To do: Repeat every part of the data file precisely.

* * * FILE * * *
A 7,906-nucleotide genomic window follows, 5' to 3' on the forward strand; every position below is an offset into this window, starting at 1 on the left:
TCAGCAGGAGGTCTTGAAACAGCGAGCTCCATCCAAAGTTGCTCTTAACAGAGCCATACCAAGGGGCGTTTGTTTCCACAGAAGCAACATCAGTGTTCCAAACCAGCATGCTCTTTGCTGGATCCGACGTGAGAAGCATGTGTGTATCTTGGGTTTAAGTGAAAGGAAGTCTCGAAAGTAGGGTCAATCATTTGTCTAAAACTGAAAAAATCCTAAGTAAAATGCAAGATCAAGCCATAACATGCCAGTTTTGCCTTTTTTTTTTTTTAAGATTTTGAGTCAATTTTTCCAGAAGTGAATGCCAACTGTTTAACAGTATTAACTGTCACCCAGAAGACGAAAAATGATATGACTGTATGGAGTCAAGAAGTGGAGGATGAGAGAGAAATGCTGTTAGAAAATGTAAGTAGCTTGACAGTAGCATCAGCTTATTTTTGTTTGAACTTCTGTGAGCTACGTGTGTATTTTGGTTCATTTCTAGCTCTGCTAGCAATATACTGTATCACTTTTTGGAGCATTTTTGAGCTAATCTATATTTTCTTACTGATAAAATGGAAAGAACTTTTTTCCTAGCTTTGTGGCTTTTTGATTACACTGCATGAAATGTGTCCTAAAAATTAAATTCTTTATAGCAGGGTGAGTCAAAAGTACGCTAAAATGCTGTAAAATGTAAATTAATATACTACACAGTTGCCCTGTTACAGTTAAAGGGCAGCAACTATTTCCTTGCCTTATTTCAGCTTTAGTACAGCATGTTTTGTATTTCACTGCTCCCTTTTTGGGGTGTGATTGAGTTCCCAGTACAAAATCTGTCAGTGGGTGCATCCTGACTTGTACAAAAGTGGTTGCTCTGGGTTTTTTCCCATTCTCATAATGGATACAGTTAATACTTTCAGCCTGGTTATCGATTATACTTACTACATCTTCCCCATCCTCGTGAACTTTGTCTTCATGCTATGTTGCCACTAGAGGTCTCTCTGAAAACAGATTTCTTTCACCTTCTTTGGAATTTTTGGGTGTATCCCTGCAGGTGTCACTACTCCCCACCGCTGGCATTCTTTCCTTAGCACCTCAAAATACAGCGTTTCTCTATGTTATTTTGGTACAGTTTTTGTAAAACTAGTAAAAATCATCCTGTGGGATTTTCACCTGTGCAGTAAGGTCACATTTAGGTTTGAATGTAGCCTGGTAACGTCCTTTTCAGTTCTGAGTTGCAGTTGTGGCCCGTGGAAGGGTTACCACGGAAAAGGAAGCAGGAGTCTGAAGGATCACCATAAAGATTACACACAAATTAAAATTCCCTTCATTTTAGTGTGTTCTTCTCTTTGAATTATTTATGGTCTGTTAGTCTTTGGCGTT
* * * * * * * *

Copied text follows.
A 7,906-nucleotide genomic window follows, 5' to 3' on the forward strand; every position below is an offset into this window, starting at 1 on the left:
TCAGCAGGAGGTCTTGAAACAGCGAGCTCCATCCAAAGTTGCTCTTAACAGAGCCATACCAAGGGGCGTTTGTTTCCACAGAAGCAACATCAGTGTTCCAAACCAGCATGCTCTTTGCTGGATCCGACGTGAGAAGCATGTGTGTATCTTGGGTTTAAGTGAAAGGAAGTCTCGAAAGTAGGGTCAATCATTTGTCTAAAACTGAAAAAATCCTAAGTAAAATGCAAGATCAAGCCATAACATGCCAGTTTTGCCTTTTTTTTTTTTTAAGATTTTGAGTCAATTTTTCCAGAAGTGAATGCCAACTGTTTAACAGTATTAACTGTCACCCAGAAGACGAAAAATGATATGACTGTATGGAGTCAAGAAGTGGAGGATGAGAGAGAAATGCTGTTAGAAAATGTAAGTAGCTTGACAGTAGCATCAGCTTATTTTTGTTTGAACTTCTGTGAGCTACGTGTGTATTTTGGTTCATTTCTAGCTCTGCTAGCAATATACTGTATCACTTTTTGGAGCATTTTTGAGCTAATCTATATTTTCTTACTGATAAAATGGAAAGAACTTTTTTCCTAGCTTTGTGGCTTTTTGATTACACTGCATGAAATGTGTCCTAAAAATTAAATTCTTTATAGCAGGGTGAGTCAAAAGTACGCTAAAATGCTGTAAAATGTAAATTAATATACTACACAGTTGCCCTGTTACAGTTAAAGGGCAGCAACTATTTCCTTGCCTTATTTCAGCTTTAGTACAGCATGTTTTGTATTTCACTGCTCCCTTTTTGGGGTGTGATTGAGTTCCCAGTACAAAATCTGTCAGTGGGTGCATCCTGACTTGTACAAAAGTGGTTGCTCTGGGTTTTTTCCCATTCTCATAATGGATACAGTTAATACTTTCAGCCTGGTTATCGATTATACTTACTACATCTTCCCCATCCTCGTGAACTTTGTCTTCATGCTATGTTGCCACTAGAGGTCTCTCTGAAAACAGATTTCTTTCACCTTCTTTGGAATTTTTGGGTGTATCCCTGCAGGTGTCACTACTCCCCACCGCTGGCATTCTTTCCTTAGCACCTCAAAATACAGCGTTTCTCTATGTTATTTTGGTACAGTTTTTGTAAAACTAGTAAAAATCATCCTGTGGGATTTTCACCTGTGCAGTAAGGTCACATTTAGGTTTGAATGTAGCCTGGTAACGTCCTTTTCAGTTCTGAGTTGCAGTTGTGGCCCGTGGAAGGGTTACCACGGAAAAGGAAGCAGGAGTCTGAAGGATCACCATAAAGATTACACACAAATTAAAATTCCCTTCATTTTAGTGTGTTCTTCTCTTTGAATTATTTATGGTCTGTTAGTCTTTGGCGTT